So if I was making chocolate Champagne Truffles, theoretically I’d have to use fine Cognac. But if I had a choice of what to drink, I’m working my way through these bottles of Armagnac, which I’ve decided I’m not going to let sit on the self for too long.

What do you think I am…stupid?

Nuts and Bolts

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Site Changes

You may have noticed I’ve been making several design changes to the site, and I’ve been adding entries about travel to Paris. Since I get so many request, I’ve adding my tips for those who are planning to visit the city, including hotel recommendations, transportation notes, and astuces to make your visit to Paris more fun from an insider’s perspective. You may have noticed I’ve added a few other features to the site, including the Categories on the left-hand side of the screen so you can find things easier (or waste more time while you’re at work). I’ve updated the Links page too, annotating the links and added lots more places, and listing many more sites of friends, for you to visit.

There may also be some goofy-looking posts in the near future, as I’m experimenting with a new blogging tool, Qumana, which formats words into HTML for me, since when you see évêché I need to type the symbolic equivalent of (B)(em)%eacute,v&ecirc,ch%eacute,(/em)(/B) on my mini-Mac laptop screen. So excuse any missteps and misplaced photos while I test out the new tool, and preserve my eyesight too.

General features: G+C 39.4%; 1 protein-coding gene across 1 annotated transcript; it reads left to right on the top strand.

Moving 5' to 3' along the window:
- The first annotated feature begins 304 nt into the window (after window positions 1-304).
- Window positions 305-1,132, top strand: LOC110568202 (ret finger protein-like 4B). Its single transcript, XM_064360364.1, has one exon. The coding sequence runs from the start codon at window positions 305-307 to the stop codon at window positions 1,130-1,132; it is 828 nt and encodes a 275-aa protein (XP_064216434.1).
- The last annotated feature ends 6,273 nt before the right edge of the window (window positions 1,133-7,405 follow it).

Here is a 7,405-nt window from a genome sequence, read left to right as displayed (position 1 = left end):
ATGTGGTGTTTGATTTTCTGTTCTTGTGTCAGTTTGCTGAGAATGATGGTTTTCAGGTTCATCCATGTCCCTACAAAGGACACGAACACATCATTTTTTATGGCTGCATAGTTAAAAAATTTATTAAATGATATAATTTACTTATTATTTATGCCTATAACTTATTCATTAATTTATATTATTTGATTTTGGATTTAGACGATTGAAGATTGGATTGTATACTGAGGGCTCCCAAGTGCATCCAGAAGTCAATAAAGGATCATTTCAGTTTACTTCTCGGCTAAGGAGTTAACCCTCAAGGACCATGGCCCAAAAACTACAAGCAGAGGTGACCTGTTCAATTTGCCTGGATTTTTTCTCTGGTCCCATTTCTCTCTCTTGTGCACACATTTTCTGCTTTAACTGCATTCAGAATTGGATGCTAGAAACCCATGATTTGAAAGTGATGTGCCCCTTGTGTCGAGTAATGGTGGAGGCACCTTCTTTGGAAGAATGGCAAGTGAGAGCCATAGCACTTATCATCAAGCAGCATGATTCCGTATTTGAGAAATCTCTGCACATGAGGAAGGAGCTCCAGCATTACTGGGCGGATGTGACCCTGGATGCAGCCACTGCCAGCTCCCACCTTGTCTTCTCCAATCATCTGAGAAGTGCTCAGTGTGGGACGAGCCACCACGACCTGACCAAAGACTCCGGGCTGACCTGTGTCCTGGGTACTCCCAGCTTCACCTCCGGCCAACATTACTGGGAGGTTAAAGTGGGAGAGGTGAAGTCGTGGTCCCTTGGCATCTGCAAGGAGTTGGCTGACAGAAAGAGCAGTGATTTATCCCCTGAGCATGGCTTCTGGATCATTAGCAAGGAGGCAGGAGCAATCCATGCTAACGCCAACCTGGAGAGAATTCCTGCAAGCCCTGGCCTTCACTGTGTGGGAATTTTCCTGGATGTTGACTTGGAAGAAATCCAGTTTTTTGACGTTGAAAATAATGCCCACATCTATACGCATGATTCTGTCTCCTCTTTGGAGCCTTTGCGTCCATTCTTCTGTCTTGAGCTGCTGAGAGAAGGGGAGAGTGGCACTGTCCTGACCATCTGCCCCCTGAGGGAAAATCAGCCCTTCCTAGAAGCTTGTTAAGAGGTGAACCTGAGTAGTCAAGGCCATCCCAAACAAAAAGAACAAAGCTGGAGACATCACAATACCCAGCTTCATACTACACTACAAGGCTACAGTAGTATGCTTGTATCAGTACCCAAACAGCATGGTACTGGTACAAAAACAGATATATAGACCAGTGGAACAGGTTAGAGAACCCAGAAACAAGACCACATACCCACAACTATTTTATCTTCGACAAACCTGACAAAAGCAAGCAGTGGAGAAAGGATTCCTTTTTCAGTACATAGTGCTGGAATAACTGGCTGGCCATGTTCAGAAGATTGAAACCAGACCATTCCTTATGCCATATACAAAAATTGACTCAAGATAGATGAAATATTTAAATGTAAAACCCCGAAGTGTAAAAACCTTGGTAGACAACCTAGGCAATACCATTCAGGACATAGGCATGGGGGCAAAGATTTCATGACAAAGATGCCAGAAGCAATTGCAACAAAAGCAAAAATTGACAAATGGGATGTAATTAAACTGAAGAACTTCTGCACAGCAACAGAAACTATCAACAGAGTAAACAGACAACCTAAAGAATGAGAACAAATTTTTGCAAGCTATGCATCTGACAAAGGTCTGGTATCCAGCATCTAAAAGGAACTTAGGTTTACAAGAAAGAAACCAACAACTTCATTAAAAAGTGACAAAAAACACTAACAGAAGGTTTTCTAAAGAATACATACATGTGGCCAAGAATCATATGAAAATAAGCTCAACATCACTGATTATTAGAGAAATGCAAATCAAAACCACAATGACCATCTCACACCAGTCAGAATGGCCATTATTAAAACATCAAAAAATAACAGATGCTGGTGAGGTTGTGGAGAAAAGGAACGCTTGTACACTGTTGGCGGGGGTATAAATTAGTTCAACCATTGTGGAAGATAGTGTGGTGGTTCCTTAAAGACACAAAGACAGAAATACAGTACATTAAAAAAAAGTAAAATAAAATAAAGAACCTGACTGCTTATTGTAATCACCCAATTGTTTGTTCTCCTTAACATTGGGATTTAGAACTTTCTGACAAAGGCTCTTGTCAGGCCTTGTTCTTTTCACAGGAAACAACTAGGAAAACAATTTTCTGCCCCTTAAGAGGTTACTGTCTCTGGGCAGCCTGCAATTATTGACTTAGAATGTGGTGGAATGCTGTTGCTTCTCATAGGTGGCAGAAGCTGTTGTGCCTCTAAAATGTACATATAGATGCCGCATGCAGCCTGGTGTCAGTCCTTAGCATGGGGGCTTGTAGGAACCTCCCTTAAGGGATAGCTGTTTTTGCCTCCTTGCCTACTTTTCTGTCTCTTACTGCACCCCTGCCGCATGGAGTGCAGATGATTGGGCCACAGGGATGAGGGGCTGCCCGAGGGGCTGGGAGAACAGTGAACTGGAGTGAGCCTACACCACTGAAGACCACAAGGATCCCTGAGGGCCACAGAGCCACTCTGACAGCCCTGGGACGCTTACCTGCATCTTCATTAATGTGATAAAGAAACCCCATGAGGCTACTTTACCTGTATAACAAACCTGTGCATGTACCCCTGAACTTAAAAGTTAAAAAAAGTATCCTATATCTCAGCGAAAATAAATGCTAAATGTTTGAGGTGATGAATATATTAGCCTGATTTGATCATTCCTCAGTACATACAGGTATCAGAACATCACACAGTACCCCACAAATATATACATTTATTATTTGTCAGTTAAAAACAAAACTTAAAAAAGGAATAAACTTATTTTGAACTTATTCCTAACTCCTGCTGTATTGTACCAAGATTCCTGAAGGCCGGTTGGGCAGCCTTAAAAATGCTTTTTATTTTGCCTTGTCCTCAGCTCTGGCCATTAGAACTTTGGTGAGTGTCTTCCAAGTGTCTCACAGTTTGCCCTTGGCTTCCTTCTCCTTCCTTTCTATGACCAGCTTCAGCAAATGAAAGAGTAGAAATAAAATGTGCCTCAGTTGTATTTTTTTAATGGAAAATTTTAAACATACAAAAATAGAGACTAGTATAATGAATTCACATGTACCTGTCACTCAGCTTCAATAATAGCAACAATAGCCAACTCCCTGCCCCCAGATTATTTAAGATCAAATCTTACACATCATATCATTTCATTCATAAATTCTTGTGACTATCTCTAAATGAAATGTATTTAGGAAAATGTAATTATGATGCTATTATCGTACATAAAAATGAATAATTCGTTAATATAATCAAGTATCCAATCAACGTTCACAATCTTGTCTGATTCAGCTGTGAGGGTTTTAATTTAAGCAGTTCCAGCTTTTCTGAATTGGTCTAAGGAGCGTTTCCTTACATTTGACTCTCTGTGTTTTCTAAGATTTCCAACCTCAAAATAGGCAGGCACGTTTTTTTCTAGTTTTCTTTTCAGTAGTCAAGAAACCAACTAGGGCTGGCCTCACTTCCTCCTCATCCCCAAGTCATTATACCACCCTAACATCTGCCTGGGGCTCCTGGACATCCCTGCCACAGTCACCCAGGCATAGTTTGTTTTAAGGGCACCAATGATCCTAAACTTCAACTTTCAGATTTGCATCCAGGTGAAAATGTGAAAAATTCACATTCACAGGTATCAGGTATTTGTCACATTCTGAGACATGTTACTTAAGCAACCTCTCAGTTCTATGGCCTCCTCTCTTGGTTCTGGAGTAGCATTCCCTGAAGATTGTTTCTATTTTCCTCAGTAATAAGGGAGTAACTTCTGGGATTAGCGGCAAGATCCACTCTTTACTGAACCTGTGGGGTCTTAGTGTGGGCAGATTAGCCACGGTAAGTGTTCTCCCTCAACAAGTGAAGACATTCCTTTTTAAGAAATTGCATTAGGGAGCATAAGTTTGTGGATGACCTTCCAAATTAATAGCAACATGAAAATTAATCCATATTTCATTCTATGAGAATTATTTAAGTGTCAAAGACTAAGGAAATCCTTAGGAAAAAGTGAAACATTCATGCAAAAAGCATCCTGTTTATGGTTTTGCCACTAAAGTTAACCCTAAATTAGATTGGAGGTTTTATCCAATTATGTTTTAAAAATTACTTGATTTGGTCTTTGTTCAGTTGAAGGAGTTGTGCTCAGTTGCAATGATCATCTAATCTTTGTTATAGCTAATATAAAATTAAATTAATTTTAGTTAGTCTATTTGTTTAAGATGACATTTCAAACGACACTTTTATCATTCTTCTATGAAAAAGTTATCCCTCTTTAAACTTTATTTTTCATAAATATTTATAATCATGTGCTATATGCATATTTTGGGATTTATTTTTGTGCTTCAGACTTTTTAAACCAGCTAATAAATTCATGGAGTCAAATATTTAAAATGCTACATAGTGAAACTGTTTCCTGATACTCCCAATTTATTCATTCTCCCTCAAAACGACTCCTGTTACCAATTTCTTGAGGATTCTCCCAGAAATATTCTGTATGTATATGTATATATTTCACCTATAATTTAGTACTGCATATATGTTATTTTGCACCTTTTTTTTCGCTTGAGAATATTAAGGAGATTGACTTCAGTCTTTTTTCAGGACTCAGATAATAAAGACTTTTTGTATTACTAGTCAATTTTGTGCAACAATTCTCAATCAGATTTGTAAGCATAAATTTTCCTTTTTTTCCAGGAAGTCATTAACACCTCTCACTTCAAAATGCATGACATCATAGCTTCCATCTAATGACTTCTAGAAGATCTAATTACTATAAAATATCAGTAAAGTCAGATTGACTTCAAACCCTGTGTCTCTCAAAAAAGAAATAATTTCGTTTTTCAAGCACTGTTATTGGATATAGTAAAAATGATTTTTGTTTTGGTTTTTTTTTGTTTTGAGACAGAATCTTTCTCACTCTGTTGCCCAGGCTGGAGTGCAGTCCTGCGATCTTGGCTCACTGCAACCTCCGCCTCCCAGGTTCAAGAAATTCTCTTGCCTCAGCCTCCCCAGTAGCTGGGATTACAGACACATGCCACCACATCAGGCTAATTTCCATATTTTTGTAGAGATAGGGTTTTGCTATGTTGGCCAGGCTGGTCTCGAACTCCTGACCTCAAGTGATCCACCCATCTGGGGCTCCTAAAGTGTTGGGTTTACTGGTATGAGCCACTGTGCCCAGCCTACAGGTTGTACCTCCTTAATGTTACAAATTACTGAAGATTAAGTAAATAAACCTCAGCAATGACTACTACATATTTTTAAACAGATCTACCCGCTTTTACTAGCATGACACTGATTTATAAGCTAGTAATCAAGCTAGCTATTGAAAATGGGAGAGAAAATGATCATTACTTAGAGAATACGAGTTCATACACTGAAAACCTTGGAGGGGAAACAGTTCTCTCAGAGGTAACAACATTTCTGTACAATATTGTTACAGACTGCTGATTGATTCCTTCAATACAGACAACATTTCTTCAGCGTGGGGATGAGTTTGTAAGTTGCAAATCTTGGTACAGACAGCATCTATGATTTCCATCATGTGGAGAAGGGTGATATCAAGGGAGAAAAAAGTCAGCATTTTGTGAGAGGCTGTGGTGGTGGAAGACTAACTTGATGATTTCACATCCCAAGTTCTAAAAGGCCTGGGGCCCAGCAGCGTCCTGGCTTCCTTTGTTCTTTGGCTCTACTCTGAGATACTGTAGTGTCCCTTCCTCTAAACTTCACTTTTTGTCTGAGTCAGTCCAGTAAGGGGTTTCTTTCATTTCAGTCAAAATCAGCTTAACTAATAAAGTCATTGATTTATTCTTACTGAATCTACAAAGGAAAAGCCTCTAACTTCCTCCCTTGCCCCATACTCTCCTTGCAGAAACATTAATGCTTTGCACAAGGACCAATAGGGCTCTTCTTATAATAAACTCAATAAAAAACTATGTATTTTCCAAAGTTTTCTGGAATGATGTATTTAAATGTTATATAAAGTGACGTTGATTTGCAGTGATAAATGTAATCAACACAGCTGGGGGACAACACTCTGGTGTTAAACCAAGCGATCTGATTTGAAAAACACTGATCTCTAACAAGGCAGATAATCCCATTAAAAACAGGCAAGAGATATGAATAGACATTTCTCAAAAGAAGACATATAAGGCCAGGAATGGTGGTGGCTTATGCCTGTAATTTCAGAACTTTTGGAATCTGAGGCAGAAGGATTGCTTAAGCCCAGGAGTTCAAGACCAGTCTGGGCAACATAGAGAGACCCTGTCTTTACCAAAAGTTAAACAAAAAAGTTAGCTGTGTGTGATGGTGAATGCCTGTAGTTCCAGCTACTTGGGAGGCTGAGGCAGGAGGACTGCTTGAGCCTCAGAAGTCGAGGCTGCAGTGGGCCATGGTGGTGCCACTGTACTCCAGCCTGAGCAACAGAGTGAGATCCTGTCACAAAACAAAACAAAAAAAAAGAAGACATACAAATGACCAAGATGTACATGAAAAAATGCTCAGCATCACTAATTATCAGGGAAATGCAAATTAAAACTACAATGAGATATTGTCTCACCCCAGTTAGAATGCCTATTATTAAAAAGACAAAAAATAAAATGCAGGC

Chocolate Tours in Paris and Normandy

We’ve just announced, on my Chocolate Tours page, news about my next Paris Chocolate Exploration with Mort Rosenblum, in May 6-12, 2007. This is a repeat of last year’s sell-out Paris chocolate tour, where once again, our lucky guests will be warmly welcomed into the private workshops my favorite chocolatiers, including Jacques Genin and Jean-Charles Rochoux, and participate in a delicious private chocolate tasting at La Maison du Chocolat.

Since announcing the tour at the beginning of this month, almost half the spaces have been snapped up. So if you’d like to be a part of this incredibly fun chocolate adventure in Paris, you can read more about ithere and follow the link for booking and pricing information.

And yes, that’s Mort on his boat, where we’ll float on the Seine, sipping rosé, eating chocolate, and sampling delicious treats from the city’s finest culinary shops, as we watch the rest of Paris drift by.

Speaking of chocolate, my classes with Susan Loomis at her home in Normandy, On Rue Tatin, are just about sold-out as well. These three days of hands-on cooking classes promise to be great fun, and if you’ve dreamed about cooking up delicious meals, and fabulous chocolate desserts in a magnificent French country kitchen, this is the trip for you. There are just two spaces left for this culinary adventure, and there’s an option to spend an additional day with us in Paris visiting our favorite markets, fromageries, and of course, the prestigious chocolate shops on the Left Bank.

For guests coming to Paris interested in shorter half-day tours, I’ve updated the information about my popular Paris Chocolate Walks and Outdoor Market Tours, and now offer them in friendly small-group tours, making them more accessible to all. You can book online through Context Travel in Paris.

Book Update